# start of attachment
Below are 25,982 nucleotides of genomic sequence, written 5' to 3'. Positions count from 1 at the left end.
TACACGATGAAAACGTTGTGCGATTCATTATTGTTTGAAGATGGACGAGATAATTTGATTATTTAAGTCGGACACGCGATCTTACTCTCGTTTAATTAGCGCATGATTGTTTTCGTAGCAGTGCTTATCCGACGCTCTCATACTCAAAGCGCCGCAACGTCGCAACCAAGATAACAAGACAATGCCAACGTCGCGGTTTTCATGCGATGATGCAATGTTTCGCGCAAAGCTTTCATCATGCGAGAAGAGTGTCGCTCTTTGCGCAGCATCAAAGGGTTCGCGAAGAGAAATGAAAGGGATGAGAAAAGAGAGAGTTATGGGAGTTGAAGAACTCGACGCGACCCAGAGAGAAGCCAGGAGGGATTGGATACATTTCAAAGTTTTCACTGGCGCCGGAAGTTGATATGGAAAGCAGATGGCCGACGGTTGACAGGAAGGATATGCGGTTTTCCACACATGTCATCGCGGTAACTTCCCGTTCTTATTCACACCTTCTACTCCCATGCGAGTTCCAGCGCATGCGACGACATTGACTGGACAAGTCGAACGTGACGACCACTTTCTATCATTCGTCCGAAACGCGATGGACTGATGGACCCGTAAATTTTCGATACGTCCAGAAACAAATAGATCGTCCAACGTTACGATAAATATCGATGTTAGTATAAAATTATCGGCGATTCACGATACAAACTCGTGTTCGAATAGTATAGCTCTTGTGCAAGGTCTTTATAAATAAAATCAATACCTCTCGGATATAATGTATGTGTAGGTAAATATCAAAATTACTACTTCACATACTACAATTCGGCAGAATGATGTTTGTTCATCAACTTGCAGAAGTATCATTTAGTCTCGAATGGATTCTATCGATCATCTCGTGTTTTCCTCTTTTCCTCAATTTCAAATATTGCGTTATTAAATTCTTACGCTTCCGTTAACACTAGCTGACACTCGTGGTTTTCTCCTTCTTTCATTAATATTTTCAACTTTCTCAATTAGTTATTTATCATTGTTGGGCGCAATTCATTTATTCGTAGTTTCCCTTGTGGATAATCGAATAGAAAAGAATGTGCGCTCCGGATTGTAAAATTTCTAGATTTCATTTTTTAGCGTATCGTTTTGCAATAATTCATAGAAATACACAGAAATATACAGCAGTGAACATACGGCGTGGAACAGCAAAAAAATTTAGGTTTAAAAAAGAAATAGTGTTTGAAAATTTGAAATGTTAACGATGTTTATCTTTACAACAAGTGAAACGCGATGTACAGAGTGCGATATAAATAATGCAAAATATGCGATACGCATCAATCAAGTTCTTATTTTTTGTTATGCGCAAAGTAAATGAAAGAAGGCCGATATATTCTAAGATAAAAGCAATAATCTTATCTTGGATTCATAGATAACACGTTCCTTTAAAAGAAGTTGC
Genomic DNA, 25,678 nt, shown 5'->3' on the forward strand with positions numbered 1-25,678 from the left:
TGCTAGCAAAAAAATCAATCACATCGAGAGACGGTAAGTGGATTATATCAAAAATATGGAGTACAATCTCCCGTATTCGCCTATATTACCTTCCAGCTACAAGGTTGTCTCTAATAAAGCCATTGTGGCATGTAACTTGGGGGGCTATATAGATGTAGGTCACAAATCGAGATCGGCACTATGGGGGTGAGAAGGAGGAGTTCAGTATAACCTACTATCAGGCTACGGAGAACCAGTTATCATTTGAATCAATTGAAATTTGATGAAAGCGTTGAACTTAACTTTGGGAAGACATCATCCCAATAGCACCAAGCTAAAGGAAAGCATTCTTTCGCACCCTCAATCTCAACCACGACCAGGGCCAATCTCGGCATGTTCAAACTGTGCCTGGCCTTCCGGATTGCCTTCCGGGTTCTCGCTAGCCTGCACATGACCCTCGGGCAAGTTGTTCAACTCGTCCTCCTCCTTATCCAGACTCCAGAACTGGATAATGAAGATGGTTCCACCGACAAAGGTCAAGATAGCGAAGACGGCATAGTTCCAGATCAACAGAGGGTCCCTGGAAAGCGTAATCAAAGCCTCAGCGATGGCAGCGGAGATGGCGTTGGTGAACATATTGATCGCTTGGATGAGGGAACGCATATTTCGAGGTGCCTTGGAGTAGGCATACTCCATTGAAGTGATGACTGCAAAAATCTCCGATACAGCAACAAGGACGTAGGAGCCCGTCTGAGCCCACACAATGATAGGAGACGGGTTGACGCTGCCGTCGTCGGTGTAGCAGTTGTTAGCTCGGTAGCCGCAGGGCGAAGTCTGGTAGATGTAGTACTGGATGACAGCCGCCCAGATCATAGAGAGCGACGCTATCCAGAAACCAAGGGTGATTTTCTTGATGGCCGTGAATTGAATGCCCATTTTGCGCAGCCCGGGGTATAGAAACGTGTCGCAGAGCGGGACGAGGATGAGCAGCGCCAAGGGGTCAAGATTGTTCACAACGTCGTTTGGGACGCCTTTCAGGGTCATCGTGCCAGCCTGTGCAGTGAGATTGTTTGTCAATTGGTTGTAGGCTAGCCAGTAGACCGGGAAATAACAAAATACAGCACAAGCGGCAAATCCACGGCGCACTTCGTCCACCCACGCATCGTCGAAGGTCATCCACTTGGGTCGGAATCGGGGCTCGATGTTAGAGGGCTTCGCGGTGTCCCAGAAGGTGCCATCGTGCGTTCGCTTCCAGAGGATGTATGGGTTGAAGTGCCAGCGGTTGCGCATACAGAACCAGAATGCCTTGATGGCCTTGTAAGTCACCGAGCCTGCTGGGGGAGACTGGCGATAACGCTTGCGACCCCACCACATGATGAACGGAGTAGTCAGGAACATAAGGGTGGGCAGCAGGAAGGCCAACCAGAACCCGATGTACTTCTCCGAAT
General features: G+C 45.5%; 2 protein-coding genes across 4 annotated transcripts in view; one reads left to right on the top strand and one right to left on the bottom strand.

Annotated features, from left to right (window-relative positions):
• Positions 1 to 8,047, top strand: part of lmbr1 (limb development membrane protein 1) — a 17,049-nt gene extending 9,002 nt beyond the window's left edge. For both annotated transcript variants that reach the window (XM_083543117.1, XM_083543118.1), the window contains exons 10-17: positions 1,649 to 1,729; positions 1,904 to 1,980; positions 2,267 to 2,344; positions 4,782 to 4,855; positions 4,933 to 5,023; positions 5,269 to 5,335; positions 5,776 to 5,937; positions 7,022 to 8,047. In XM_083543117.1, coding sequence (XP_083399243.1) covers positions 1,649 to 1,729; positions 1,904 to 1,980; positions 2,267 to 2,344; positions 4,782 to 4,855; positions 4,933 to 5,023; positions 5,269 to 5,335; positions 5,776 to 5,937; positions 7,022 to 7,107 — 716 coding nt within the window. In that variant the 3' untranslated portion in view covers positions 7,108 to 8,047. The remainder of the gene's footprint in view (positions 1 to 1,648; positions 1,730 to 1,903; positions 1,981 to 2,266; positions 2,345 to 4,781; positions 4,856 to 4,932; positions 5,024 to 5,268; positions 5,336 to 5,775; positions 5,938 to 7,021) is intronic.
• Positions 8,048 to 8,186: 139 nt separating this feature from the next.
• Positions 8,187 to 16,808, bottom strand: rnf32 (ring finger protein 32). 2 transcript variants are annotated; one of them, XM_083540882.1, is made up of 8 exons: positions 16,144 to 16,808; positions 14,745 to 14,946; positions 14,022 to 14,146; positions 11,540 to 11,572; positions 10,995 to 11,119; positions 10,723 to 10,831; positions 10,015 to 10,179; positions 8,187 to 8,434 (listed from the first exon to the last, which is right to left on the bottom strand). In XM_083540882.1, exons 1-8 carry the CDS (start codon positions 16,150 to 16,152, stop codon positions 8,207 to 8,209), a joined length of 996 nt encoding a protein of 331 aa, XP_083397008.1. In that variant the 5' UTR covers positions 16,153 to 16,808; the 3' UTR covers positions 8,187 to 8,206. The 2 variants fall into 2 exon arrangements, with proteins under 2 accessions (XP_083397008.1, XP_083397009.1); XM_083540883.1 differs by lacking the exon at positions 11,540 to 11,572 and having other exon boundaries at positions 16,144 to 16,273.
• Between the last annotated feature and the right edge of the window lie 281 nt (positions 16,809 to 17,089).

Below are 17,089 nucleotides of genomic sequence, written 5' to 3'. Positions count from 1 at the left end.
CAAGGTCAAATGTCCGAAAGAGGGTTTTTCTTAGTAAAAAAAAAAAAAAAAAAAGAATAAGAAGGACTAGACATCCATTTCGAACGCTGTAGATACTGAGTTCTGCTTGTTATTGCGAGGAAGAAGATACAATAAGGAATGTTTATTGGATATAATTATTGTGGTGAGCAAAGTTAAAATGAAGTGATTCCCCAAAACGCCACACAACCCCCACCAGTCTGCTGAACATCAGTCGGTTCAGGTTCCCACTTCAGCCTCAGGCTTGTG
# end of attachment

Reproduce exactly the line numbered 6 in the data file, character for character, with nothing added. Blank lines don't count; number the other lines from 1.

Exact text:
Annotated features, from left to right (window-relative positions):